Once again there were many thrilling new documentaries at the Toronto International Film Festival.
With the world facing increased poverty as the rich get richer, filmmakers are examining the ramifications of shifting populations.
Last year it was "Made In Dagenham." Probably the most worker-oriented film at this year's Toronto International Film Festival was the class-conscious "Snows Of Kilimanjaro."
This year's Toronto International Film Festival offered another amazing array of films, with over 350 titles to choose from.
Bravo to the Theatricum for its courage in presenting the L.A. premiere and for insisting on freedom of speech.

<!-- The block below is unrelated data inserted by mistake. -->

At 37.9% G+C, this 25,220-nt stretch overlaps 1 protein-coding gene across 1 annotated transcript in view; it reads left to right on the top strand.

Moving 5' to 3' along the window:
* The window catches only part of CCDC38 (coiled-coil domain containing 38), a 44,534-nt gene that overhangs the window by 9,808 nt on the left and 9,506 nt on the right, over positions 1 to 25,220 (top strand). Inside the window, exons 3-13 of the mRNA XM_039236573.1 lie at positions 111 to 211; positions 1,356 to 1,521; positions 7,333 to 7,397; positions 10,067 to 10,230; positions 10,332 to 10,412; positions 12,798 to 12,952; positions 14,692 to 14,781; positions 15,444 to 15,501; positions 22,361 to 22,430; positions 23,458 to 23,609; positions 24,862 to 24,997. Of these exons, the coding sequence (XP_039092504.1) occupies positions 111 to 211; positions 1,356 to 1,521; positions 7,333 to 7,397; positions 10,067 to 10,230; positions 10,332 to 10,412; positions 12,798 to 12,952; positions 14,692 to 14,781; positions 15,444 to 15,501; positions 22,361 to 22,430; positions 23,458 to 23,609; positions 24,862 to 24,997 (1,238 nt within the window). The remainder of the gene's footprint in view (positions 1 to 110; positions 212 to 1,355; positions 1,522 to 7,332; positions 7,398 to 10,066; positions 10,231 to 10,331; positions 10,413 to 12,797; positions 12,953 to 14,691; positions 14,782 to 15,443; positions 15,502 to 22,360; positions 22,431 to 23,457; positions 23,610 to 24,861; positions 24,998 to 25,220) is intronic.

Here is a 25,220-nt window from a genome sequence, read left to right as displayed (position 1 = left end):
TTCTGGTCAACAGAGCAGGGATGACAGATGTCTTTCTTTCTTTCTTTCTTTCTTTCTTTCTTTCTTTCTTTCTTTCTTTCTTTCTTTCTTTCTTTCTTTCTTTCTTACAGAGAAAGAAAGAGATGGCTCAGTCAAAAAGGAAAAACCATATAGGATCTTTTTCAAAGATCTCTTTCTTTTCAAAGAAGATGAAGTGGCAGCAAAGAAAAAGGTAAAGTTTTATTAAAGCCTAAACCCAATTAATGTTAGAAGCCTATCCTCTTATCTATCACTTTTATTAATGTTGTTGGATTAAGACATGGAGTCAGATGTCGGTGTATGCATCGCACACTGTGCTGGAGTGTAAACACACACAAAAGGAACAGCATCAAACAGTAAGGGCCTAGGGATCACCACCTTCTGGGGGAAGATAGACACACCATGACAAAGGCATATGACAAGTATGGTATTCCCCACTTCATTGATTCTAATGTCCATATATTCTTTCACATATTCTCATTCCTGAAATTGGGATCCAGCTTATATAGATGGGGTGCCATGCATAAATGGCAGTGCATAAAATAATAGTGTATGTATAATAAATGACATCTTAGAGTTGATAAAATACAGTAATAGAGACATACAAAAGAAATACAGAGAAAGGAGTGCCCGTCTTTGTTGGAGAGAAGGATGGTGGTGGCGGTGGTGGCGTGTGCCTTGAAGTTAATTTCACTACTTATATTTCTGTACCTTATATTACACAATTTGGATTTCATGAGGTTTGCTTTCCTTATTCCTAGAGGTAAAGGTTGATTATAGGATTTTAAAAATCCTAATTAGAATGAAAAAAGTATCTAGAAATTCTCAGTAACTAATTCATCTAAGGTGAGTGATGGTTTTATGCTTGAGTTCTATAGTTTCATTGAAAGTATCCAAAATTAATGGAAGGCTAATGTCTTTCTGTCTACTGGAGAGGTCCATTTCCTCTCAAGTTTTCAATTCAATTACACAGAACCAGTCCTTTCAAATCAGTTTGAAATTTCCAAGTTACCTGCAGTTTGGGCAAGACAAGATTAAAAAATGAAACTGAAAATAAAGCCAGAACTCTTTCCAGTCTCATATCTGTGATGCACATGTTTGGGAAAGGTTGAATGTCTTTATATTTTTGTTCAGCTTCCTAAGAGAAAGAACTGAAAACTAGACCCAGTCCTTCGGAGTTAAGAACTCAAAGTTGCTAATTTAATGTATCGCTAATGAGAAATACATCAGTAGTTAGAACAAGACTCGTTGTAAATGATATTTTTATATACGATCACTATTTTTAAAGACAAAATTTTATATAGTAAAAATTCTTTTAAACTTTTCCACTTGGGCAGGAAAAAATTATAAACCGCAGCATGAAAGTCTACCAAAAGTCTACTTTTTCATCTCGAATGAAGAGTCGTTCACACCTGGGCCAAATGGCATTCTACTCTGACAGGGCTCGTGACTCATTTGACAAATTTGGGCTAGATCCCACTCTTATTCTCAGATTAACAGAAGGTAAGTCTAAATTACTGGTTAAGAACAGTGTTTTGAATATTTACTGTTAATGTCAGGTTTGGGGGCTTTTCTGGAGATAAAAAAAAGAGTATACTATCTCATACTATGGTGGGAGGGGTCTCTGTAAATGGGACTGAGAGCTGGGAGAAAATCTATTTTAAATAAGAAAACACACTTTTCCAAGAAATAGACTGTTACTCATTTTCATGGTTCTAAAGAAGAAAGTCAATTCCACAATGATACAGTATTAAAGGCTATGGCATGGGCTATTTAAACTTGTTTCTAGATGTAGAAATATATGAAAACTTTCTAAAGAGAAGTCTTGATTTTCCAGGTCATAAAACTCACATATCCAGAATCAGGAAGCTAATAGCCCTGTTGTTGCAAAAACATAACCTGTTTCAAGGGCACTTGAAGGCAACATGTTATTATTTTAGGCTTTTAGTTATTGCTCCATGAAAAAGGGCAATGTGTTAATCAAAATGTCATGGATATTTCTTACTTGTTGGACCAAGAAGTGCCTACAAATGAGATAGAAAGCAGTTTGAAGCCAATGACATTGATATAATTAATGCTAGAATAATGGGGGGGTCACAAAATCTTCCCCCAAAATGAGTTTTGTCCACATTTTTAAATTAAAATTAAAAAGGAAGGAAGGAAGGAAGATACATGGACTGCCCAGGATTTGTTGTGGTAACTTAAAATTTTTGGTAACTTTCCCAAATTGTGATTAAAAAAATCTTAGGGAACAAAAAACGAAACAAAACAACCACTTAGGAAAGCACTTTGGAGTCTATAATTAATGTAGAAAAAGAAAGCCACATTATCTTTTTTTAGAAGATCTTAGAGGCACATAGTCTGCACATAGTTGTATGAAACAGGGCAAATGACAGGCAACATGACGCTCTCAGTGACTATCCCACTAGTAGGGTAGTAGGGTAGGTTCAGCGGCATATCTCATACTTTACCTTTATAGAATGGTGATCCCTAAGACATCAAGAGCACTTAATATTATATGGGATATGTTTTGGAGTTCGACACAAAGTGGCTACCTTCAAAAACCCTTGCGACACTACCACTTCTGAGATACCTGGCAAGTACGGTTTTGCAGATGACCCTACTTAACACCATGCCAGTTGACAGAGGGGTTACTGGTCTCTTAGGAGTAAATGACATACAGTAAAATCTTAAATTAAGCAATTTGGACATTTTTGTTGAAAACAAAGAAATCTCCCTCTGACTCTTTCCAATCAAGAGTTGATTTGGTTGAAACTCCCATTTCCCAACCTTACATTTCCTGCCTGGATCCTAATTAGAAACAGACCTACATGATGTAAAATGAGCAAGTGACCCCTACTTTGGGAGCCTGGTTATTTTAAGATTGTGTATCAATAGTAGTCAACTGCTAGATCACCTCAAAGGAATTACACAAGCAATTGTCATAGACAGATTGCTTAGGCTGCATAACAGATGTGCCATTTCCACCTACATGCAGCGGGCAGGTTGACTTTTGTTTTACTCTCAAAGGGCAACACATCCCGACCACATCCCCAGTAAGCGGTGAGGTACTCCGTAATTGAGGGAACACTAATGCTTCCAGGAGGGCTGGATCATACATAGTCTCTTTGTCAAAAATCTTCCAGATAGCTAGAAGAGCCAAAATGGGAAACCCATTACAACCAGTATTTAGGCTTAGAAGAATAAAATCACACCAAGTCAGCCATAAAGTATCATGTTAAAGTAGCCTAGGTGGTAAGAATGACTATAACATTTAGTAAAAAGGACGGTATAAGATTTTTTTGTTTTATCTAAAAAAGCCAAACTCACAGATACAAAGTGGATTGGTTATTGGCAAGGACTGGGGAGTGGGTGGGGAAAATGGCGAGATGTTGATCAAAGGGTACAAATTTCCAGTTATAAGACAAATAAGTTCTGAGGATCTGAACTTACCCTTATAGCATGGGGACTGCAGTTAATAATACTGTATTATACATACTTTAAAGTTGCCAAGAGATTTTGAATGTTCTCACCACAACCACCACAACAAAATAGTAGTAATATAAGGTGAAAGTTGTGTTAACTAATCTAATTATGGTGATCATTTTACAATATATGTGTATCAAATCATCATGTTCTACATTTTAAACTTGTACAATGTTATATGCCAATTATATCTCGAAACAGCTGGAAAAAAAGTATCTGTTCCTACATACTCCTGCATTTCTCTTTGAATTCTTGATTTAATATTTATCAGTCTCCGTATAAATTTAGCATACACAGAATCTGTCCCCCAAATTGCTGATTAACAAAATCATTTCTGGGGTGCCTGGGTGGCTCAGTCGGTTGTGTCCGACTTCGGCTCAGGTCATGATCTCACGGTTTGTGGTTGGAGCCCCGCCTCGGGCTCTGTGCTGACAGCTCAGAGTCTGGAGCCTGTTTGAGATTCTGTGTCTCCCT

Millions were horrified when the tea party audience shouted "yeah" and cheered at the suggestion that a sick man with no health insurance should be allowed to die.
Review: The new blockbuster art exhibit "Windows on the War: Soviet TASS Posters at Home and Abroad, 1941-1945" at The Art Institute of Chicago unveils truth about USSR's contribution to Allied victory.
Recently there has been an increasing push to further inject a right-wing version of Christianity into the governance of the nation.
Here's a wrap-up of highlights from the 7th Annual Traverse City Film Festival that were not mentioned in previous columns.
One of the most remarkable features will be a special reading of Nor Iron Bars, which incorporates social realism, regionalism and agitation.